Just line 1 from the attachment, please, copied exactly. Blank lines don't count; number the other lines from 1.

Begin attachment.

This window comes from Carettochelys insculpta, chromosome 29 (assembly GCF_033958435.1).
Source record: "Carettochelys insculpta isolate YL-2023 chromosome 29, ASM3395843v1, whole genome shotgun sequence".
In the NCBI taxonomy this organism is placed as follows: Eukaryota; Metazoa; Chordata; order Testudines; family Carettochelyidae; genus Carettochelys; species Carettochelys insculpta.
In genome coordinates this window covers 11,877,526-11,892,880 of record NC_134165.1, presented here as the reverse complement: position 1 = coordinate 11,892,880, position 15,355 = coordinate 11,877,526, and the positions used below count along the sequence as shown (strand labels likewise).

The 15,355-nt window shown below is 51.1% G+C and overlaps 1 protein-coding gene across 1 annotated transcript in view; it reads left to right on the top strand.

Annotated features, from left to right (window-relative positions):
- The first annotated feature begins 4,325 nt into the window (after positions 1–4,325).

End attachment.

This window comes from Carettochelys insculpta, chromosome 29 (assembly GCF_033958435.1).